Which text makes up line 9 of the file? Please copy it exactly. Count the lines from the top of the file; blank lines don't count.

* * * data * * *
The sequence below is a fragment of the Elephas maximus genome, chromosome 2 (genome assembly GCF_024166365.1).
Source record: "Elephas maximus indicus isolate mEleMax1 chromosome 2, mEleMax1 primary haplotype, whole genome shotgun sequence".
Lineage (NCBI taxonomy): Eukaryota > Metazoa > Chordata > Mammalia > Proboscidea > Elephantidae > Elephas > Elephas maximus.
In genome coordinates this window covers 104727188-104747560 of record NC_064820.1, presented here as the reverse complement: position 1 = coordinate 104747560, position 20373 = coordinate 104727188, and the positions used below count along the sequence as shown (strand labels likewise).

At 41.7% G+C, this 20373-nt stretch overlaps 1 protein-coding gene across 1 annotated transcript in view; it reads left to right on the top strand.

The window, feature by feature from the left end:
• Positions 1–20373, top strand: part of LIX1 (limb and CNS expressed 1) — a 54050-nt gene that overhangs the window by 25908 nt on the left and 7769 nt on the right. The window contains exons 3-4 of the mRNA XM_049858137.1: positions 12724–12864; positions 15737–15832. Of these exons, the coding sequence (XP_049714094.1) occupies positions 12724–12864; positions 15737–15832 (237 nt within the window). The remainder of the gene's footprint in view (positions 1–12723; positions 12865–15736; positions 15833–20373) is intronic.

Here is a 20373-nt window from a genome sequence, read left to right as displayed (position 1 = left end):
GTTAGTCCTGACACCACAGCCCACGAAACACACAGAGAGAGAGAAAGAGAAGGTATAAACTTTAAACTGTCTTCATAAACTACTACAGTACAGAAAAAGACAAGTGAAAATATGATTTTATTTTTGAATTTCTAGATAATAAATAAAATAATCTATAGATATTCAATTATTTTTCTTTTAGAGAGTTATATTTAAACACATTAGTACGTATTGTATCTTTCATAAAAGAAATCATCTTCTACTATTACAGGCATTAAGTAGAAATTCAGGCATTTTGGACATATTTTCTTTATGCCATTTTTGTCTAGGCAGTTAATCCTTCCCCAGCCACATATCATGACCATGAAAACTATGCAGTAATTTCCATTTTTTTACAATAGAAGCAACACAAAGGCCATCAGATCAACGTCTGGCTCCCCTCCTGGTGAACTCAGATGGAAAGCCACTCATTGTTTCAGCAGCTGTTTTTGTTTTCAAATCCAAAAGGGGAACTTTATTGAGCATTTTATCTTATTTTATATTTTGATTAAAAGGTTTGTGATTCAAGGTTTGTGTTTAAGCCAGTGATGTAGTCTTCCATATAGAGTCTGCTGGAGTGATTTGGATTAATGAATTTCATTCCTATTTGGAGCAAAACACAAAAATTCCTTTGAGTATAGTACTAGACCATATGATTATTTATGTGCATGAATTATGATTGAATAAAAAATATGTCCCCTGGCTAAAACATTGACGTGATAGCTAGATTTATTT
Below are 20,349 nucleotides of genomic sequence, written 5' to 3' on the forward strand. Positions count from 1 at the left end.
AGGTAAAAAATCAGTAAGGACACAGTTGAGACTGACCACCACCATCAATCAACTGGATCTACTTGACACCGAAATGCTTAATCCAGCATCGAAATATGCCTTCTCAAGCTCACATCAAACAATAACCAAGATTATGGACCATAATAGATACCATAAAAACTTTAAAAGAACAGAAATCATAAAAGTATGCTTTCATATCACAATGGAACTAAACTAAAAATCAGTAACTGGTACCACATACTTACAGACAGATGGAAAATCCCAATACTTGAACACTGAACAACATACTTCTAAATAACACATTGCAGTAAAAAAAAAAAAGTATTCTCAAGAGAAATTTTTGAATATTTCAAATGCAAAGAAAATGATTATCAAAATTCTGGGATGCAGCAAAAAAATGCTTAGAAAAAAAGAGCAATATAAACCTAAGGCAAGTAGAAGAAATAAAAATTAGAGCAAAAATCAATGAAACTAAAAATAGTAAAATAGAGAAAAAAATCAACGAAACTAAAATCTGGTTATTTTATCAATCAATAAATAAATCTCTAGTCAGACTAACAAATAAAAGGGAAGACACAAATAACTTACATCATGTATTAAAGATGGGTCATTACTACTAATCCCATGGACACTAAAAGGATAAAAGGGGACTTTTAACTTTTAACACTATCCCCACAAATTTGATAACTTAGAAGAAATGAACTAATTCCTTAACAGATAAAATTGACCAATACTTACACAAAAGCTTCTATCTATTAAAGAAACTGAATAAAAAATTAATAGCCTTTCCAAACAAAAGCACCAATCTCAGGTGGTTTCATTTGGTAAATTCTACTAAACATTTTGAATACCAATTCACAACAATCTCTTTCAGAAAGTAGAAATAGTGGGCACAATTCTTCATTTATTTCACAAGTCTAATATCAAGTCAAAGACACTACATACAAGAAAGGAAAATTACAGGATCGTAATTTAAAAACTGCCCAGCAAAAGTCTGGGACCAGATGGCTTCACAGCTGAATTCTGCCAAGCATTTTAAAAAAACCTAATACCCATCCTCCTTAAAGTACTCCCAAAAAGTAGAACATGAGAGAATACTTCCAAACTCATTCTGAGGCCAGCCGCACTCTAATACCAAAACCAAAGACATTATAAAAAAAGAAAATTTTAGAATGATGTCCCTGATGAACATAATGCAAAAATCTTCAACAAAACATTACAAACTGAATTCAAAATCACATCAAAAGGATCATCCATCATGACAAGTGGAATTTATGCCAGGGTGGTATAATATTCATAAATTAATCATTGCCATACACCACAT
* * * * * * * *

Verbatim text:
GTTAGTCCTGACACCACAGCCCACGAAACACACAGAGAGAGAGAAAGAGAAGGTATAAACTTTAAACTGTCTTCATAAACTACTACAGTACAGAAAAAGACAAGTGAAAATATGATTTTATTTTTGAATTTCTAGATAATAAATAAAATAATCTATAGATATTCAATTATTTTTCTTTTAGAGAGTTATATTTAAACACATTAGTACGTATTGTATCTTTCATAAAAGAAATCATCTTCTACTATTACAGGCATTAAGTAGAAATTCAGGCATTTTGGACATATTTTCTTTATGCCATTTTTGTCTAGGCAGTTAATCCTTCCCCAGCCACATATCATGACCATGAAAACTATGCAGTAATTTCCATTTTTTTACAATAGAAGCAACACAAAGGCCATCAGATCAACGTCTGGCTCCCCTCCTGGTGAACTCAGATGGAAAGCCACTCATTGTTTCAGCAGCTGTTTTTGTTTTCAAATCCAAAAGGGGAACTTTATTGAGCATTTTATCTTATTTTATATTTTGATTAAAAGGTTTGTGATTCAAGGTTTGTGTTTAAGCCAGTGATGTAGTCTTCCATATAGAGTCTGCTGGAGTGATTTGGATTAATGAATTTCATTCCTATTTGGAGCAAAACACAAAAATTCCTTTGAGTATAGTACTAGACCATATGATTATTTATGTGCATGAATTATGATTGAATAAAAAATATGTCCCCTGGCTAAAACATTGACGTGATAGCTAGATTTATTT